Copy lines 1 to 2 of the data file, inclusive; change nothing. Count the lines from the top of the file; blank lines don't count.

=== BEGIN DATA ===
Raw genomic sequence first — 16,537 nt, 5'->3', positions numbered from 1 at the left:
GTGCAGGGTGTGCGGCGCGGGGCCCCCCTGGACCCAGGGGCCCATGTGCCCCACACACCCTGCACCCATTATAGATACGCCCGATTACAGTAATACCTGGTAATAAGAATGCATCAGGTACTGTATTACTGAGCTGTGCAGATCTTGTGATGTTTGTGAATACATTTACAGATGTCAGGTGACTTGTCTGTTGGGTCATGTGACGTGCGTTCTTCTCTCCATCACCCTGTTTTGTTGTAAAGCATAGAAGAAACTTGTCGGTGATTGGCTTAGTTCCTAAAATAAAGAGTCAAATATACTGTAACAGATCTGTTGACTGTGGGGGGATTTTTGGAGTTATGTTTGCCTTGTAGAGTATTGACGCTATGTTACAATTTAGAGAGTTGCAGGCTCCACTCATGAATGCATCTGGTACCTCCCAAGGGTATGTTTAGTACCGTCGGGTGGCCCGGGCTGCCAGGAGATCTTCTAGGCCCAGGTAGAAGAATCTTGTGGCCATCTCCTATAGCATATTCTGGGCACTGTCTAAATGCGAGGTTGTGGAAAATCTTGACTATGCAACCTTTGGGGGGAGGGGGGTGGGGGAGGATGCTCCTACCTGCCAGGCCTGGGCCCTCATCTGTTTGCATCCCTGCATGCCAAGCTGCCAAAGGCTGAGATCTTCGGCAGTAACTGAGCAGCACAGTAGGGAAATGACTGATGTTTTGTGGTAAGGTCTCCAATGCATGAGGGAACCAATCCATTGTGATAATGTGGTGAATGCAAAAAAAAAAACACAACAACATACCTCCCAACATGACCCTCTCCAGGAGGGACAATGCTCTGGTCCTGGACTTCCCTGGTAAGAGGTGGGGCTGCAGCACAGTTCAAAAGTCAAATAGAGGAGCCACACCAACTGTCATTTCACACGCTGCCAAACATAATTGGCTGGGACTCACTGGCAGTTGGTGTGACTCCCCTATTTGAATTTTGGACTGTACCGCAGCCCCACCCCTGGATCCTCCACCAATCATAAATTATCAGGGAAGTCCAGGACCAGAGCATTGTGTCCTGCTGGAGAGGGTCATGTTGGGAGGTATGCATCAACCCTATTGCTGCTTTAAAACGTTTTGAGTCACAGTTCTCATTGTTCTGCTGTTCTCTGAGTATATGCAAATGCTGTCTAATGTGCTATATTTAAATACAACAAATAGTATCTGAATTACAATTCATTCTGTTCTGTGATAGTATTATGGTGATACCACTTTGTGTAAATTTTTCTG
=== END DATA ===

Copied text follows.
Raw genomic sequence first — 16,537 nt, 5'->3', positions numbered from 1 at the left:
GTGCAGGGTGTGCGGCGCGGGGCCCCCCTGGACCCAGGGGCCCATGTGCCCCACACACCCTGCACCCATTATAGATACGCCCGATTACAGTAATACCTGGTAATAAGAATGCATCAGGTACTGTATTACTGAGCTGTGCAGATCTTGTGATGTTTGTGAATACATTTACAGATGTCAGGTGACTTGTCTGTTGGGTCATGTGACGTGCGTTCTTCTCTCCATCACCCTGTTTTGTTGTAAAGCATAGAAGAAACTTGTCGGTGATTGGCTTAGTTCCTAAAATAAAGAGTCAAATATACTGTAACAGATCTGTTGACTGTGGGGGGATTTTTGGAGTTATGTTTGCCTTGTAGAGTATTGACGCTATGTTACAATTTAGAGAGTTGCAGGCTCCACTCATGAATGCATCTGGTACCTCCCAAGGGTATGTTTAGTACCGTCGGGTGGCCCGGGCTGCCAGGAGATCTTCTAGGCCCAGGTAGAAGAATCTTGTGGCCATCTCCTATAGCATATTCTGGGCACTGTCTAAATGCGAGGTTGTGGAAAATCTTGACTATGCAACCTTTGGGGGGAGGGGGGTGGGGGAGGATGCTCCTACCTGCCAGGCCTGGGCCCTCATCTGTTTGCATCCCTGCATGCCAAGCTGCCAAAGGCTGAGATCTTCGGCAGTAACTGAGCAGCACAGTAGGGAAATGACTGATGTTTTGTGGTAAGGTCTCCAATGCATGAGGGAACCAATCCATTGTGATAATGTGGTGAATGCAAAAAAAAAAACACAACAACATACCTCCCAACATGACCCTCTCCAGGAGGGACAATGCTCTGGTCCTGGACTTCCCTGGTAAGAGGTGGGGCTGCAGCACAGTTCAAAAGTCAAATAGAGGAGCCACACCAACTGTCATTTCACACGCTGCCAAACATAATTGGCTGGGACTCACTGGCAGTTGGTGTGACTCCCCTATTTGAATTTTGGACTGTACCGCAGCCCCACCCCTGGATCCTCCACCAATCATAAATTATCAGGGAAGTCCAGGACCAGAGCATTGTGTCCTGCTGGAGAGGGTCATGTTGGGAGGTATGCATCAACCCTATTGCTGCTTTAAAACGTTTTGAGTCACAGTTCTCATTGTTCTGCTGTTCTCTGAGTATATGCAAATGCTGTCTAATGTGCTATATTTAAATACAACAAATAGTATCTGAATTACAATTCATTCTGTTCTGTGATAGTATTATGGTGATACCACTTTGTGTAAATTTTTCTG